Cash counters benefit schools focused on improving their breakfast and lunch programs. They allow staff to quickly and accurately record the money they receive from students who purchase meals. These team members can then spend more time working on other initiatives, such as improving food options.
According to the School Nutrition Association, 61 percent of students in an average school district buy their lunches daily. Though this number is smaller than in the past, it still means school administrators have a lot of work on their hands. Coordinating lunches requires schedule adjustments and menu planning, especially in light of the Healthy, Hunger-Free Kids Act, which took effect in 2014. Most cafeteria workers spend their entire days preparing for breakfast and lunch.
"It's 1 o'clock before you know it because you're consistently moving all the time," Audrey Jones, who runs the lunch program at Catonsville Elementary, told The Baltimore Sun. "There's always something for you to do."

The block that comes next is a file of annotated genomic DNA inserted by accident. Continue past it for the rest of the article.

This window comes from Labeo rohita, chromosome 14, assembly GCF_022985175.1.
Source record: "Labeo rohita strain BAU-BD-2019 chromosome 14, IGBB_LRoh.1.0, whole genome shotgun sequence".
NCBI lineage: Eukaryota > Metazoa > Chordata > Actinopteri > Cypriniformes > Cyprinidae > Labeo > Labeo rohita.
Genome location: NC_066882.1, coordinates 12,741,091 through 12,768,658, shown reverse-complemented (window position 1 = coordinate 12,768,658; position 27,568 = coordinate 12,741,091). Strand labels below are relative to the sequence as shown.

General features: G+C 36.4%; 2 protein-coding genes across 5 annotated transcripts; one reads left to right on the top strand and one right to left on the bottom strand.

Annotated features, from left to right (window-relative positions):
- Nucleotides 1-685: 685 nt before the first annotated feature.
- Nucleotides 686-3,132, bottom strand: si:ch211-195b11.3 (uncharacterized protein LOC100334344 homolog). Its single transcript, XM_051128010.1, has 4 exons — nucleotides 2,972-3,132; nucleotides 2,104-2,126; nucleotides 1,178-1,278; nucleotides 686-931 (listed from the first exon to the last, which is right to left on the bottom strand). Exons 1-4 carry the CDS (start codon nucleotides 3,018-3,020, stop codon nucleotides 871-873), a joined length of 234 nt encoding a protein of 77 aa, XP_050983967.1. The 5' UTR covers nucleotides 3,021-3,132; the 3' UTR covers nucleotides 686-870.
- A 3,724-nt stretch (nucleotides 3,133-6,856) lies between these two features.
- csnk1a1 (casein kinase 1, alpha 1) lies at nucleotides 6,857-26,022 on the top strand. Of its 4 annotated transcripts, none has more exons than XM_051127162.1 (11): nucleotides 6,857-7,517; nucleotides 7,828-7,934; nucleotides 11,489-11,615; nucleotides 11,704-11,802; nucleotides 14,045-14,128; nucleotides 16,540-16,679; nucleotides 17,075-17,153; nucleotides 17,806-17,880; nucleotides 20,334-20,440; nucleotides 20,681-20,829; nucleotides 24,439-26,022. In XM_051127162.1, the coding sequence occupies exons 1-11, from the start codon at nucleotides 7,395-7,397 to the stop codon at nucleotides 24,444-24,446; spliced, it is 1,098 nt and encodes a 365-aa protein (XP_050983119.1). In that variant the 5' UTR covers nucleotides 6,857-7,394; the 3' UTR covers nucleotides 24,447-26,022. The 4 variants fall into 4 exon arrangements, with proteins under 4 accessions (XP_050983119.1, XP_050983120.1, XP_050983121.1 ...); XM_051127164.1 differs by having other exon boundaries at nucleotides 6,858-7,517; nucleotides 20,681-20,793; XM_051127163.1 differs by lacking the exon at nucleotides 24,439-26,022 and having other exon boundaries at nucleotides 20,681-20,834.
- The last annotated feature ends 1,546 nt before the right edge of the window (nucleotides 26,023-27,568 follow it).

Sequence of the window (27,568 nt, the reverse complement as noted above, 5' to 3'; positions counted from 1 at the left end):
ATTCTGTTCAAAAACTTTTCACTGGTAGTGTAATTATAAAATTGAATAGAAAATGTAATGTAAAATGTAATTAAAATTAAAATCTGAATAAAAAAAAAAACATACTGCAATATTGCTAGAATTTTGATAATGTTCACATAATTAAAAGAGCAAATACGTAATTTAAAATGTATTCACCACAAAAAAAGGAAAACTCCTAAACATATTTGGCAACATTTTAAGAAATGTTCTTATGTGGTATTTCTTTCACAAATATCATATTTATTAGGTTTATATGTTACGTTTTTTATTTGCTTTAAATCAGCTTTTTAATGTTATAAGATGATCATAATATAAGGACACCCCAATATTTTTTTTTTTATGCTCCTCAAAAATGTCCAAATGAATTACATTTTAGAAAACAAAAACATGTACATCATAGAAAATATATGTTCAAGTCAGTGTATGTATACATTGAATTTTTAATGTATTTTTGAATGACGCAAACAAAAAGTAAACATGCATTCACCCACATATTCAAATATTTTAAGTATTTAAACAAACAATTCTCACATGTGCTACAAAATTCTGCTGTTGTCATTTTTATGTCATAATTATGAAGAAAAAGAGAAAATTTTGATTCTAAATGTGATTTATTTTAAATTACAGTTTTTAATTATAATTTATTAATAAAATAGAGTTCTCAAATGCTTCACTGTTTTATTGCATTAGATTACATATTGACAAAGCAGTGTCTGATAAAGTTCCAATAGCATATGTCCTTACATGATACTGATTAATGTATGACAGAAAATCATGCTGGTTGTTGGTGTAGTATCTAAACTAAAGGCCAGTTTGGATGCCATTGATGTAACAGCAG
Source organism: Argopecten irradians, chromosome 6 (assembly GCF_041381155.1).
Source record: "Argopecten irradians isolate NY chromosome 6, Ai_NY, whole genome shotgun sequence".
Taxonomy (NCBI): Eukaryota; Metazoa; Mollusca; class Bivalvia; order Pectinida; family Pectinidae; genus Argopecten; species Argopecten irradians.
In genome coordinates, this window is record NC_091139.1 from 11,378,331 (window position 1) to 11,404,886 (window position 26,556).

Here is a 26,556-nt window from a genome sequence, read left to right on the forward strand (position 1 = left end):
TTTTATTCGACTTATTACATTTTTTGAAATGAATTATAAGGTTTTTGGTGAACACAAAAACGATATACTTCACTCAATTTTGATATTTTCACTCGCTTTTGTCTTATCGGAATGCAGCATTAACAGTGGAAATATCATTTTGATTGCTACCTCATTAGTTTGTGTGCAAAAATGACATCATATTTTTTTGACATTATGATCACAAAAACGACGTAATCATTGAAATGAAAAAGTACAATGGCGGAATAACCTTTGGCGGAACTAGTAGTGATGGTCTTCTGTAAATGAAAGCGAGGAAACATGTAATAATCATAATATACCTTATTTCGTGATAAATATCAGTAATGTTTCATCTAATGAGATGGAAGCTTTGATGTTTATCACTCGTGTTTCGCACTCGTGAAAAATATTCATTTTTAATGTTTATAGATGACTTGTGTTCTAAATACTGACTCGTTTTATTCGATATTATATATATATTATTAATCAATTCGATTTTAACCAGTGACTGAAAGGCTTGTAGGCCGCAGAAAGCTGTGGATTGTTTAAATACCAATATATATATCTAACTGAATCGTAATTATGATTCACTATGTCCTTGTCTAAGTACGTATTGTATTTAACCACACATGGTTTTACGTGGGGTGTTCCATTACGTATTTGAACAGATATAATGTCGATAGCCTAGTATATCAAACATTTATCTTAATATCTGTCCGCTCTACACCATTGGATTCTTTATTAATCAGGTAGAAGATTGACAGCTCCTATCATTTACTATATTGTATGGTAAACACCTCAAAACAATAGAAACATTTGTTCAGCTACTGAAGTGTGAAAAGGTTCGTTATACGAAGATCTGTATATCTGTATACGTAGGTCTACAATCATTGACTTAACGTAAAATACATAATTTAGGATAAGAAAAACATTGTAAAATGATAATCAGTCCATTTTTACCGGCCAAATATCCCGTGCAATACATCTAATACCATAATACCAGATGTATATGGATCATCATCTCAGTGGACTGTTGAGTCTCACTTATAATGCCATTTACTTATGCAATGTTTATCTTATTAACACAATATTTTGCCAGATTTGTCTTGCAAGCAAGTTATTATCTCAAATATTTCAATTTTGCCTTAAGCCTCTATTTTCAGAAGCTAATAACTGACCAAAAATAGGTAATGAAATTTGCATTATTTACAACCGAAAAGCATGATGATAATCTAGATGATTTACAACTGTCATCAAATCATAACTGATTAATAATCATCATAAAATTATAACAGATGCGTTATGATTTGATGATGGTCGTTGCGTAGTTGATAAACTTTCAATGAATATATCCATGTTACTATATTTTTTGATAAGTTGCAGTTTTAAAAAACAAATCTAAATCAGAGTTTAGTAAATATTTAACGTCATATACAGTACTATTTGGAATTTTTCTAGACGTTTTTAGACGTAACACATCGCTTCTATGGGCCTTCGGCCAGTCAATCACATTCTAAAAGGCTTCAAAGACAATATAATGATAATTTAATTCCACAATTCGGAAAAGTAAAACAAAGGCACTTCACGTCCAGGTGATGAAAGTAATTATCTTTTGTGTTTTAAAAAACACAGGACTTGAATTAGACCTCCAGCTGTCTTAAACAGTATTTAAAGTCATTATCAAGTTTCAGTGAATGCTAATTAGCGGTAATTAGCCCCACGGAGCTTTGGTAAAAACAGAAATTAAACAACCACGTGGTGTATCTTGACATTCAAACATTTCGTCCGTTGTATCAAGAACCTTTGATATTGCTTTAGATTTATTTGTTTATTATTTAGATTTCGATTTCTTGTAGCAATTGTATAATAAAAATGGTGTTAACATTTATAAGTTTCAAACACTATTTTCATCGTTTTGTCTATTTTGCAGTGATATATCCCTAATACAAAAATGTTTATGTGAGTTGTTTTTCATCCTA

One of Jones' numerous tasks involves tracking the money exchanged when students pay for lunch. She also answers questions from parents related to how their children spend their lunch money and what foods they eat. Schools across U.S. have so far been effective at introducing healthier, more diverse food options. Those in Baltimore County in particular also saw higher rates of school lunch participation, from 47,608 meals during the 2014-2015 school year to 48,766 the next.
Cash counters can help employees like Jones maintain accurate records by quickly counting all the money received from students each day. Not only does this help individual schools and districts provide more accurate financial reports, but it also frees up staff to further focus on providing healthy meals for children.
November 30, 2016